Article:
How can I calculate the difference between the marginals.fitted.values of two INLA models?

  • Hi everyone,

    I am trying to determine the change in the posterior distributions of marginals.fitted.values between two Stochastic Partial Differential Equation (SPDE) models, akin to the methodologies employed in this guide:…aldataexamplespatial.html

    The two models have been constructed utilizing the same spatial points, albeit with data from two distinct years. My aim is to discern whether there has been a shift in the disease's prevalence over these two different timeframes. As a result, I've chosen to compute the difference between the posterior distributions of the marginals.fitted.values from both models.

    I initially believed this could be achieved with a straightforward subtraction, however, the complexity of the marginals.fitted.values structure has proven this to be unfeasible.

    I tried this but it I did not have any success:

    model1$marginals.fitted.values[index] - model2$marginals.fitted.values[index]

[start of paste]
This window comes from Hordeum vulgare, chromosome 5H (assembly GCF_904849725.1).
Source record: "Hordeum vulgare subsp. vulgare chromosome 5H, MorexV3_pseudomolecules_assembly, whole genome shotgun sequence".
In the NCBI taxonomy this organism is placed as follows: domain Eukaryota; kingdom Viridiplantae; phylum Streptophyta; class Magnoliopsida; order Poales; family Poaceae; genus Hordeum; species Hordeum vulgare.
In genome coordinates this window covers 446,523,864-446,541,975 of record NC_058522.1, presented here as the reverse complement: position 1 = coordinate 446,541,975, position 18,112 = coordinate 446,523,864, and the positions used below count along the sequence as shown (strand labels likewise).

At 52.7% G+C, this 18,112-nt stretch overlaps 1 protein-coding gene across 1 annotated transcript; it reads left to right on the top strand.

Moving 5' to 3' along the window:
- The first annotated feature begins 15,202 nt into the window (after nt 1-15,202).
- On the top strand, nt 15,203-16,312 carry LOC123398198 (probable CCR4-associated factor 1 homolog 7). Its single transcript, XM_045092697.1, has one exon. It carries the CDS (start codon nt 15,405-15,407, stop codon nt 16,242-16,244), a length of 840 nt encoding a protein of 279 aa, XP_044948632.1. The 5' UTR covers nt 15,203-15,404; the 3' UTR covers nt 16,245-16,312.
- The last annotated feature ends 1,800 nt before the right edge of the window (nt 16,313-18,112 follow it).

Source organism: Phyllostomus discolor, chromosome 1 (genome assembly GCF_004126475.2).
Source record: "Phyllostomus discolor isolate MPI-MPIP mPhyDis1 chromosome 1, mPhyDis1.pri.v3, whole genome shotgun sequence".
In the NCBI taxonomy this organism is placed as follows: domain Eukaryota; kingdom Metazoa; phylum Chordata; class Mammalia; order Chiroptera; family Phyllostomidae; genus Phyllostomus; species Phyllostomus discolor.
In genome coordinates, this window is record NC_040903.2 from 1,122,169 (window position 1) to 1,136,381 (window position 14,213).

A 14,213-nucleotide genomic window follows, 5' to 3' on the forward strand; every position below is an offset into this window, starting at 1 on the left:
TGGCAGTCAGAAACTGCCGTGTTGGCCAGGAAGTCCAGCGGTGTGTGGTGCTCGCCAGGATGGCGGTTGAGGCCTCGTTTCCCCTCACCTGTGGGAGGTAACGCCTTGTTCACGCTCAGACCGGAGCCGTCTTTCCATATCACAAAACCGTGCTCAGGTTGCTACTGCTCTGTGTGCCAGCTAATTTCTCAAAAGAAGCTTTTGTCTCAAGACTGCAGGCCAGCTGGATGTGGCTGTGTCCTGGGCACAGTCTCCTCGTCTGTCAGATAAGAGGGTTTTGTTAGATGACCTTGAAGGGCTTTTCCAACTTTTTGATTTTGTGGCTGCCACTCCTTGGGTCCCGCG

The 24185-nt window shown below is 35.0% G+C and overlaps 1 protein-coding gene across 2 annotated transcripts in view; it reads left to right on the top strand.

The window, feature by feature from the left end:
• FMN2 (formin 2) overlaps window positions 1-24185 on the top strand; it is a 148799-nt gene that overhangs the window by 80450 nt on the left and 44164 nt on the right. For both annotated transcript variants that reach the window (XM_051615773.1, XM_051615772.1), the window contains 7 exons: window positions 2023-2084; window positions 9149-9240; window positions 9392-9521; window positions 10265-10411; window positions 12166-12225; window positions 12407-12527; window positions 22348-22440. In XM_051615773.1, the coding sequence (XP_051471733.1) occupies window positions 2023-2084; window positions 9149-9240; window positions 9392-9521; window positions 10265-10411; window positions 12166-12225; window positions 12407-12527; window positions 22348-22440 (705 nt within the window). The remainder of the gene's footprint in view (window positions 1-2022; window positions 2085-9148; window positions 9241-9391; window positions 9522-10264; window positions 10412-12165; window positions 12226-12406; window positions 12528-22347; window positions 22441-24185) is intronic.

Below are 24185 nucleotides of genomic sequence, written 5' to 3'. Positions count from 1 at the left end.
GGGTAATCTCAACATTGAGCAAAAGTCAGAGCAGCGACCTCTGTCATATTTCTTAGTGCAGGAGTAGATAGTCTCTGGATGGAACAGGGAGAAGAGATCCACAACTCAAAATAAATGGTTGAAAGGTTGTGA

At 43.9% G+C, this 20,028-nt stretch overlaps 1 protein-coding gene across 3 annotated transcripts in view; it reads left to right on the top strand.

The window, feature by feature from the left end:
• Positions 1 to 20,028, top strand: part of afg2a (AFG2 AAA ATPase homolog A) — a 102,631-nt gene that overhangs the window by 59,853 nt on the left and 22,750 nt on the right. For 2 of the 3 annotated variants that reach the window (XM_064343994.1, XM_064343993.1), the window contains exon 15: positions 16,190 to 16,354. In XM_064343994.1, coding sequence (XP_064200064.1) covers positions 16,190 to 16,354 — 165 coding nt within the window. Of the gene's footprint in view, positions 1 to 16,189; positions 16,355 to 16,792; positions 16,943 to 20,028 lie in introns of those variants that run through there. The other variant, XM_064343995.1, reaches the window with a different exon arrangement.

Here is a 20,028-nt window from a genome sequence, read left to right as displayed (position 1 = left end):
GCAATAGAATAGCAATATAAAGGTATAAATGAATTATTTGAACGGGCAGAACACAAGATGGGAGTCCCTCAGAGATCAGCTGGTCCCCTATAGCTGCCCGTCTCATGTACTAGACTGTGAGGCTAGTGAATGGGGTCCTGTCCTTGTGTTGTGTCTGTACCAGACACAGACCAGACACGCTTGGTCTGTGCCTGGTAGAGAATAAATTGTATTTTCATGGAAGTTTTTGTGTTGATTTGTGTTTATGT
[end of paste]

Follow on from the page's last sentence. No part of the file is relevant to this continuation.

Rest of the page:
Thank you in advance.

    • Best Answer


    The marginals.fitted.values of an INLA model gives you a list of marginal posterior distributions, not point estimates, which is why simple subtraction isn't working.

    As you've correctly understood, taking the difference between two marginal distributions isn't as straightforward as subtracting means or modes. Instead, you can perform the operation on the whole distributions.

    One possible approach to your problem could be to sample from these distributions, subtract these samples, and then look at the distribution of these differences.

    Below is a basic sketch of how you might do this in R:

    This script draws samples from each marginal posterior of the fitted values, then subtracts these samples. This gives you a distribution of differences for each location. You could then summarize these distributions (e.g., by calculating the mean or median) or visualize them to understand how the disease prevalence has changed.

    Remember, each marginal distribution in the marginals.fitted.values list is a different location, so this will give you a separate distribution of differences for each location.

    This is a somewhat advanced topic and might seem difficult if you're new to Bayesian statistics or spatial modeling. I'd recommend discussing this approach with a mentor or statistician if you can, and cross-validating the results with other forms of analysis if possible.

Participate now!

Don’t have an account yet? Register yourself now and be a part of our community!